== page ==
EPA Proposes Rule to Make Agency Science Available to Public
In the April 30, 2018 Federal Register the US EPA published a proposed rule designed to improve public access to the science underlying the agency’s major regulatory decisions. The proposed rule would apply only to the science behind final regulations. The science behind other agency actions, such as enforcement and permitting, is excluded.
The proposal has two main elements. First, the rule would require EPA to identify all studies relied upon in any final rulemaking. To the extent practicable, the agency is directed to make all such studies available to the public.
Second, the proposal would require EPA to ensure that “dose response data and models” underlying “pivotal regulatory science” are publicly available in a manner sufficient for independent validation. The phrase “dose response data and models” is defined to include the data and models used to characterize the quantitative relationship between the amount of dose or exposure to a pollutant and the magnitude of a predicted health or environmental impact. “Pivotal regulatory science” means the specific scientific studies or analyses that drive the requirements and/or quantitative analysis of EPA final significant regulatory decisions. In practice, these broad definitions would encompass the science behind the major regulatory actions under most environmental statutes. For example, rulemaking on NAAQS revisions under the Clean Air Act, TMDLs under the Clean Water Act, and RQ thresholds under EPCRA and CERCLA would likely all fall within the scope of the proposal. Arguably, any final regulation establishing or amending a numerical emission limit or quantitative reporting requirement would be subject to the rule and the underlying studies would be required to be available for “independent validation.”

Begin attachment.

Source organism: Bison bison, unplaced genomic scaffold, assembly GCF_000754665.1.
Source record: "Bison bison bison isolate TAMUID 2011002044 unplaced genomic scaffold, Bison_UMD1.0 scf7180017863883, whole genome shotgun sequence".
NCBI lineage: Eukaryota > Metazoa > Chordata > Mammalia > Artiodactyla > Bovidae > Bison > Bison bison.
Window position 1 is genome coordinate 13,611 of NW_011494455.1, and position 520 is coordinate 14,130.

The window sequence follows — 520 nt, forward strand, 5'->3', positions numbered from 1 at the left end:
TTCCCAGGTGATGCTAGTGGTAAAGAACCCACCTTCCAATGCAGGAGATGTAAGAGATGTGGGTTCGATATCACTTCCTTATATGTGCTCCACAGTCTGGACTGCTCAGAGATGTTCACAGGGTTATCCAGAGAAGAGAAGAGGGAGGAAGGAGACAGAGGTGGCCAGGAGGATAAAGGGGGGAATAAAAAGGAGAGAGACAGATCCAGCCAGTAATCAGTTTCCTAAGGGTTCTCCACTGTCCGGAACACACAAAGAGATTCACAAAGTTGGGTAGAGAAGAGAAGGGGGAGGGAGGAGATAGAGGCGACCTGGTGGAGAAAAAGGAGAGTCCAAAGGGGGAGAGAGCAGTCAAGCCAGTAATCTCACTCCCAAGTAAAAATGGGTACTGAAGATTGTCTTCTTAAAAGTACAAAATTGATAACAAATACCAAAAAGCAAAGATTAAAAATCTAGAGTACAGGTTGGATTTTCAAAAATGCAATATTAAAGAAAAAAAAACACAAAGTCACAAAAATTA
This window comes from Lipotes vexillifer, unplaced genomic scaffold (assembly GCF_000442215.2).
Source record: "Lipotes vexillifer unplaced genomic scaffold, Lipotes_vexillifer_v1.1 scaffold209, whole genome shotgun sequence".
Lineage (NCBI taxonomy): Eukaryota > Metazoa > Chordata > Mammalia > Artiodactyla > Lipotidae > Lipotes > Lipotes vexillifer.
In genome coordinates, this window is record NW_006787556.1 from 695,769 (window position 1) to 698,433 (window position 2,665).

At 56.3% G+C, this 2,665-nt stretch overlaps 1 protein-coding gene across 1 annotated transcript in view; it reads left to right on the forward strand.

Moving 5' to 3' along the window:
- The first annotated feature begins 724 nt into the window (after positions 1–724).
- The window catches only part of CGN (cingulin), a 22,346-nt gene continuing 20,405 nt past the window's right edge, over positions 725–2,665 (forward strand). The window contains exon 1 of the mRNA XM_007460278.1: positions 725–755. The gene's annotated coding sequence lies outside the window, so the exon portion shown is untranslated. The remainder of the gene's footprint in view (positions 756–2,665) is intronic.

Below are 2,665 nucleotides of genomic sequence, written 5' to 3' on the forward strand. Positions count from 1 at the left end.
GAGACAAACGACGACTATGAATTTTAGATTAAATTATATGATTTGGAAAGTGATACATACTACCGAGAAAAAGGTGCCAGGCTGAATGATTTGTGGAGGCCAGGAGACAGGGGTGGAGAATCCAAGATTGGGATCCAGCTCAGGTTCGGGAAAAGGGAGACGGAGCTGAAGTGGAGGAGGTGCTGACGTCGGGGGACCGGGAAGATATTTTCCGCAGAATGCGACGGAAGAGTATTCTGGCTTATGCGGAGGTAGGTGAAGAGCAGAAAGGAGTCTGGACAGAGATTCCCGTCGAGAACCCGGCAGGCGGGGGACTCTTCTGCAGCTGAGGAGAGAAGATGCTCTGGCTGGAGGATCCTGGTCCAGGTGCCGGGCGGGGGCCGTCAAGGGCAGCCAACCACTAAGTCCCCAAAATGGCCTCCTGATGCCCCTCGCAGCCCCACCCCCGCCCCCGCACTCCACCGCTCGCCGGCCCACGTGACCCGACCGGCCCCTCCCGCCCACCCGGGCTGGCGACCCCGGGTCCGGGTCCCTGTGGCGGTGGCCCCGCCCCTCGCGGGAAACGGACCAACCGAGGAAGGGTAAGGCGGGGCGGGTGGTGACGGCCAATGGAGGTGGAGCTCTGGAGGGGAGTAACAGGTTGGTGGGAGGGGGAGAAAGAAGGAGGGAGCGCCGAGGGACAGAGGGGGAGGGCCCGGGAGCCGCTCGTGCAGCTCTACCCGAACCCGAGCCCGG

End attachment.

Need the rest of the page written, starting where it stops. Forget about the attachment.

Under the proposal, “independent validation” means providing the public with the information necessary for the public to understand, assess, and replicate findings of a study, including:
- Data (where necessary, data would be made available subject to access and use restrictions);
- Protocols necessary to understand, assess, and extend conclusions;
- Computer codes and models involved in the creation and analysis of such information;
- Recorded factual materials; and
- Detailed descriptions of how to access and use such information.
Why is this potentially controversial?
Because sound environmental policy should be based on strong science, one might question why a rule purporting to increase transparency about science would even be controversial. The main concern voiced by opponents of the proposed rule is that it will have a chilling effect on epidemiological studies by requiring personal identifiers of study subjects to be made public. In other words, no one will agree to participate in a study if there is a risk that their personal medical information would be disclosed. While this concern could likely be addressed through a robust privacy protection provision in the rule, we expect many of the public comments will be addressing this issue. The more interesting policy issue is what extent should agency science be shared with a potential skeptical public
The public comment period for the proposal is open through May 30, 2018.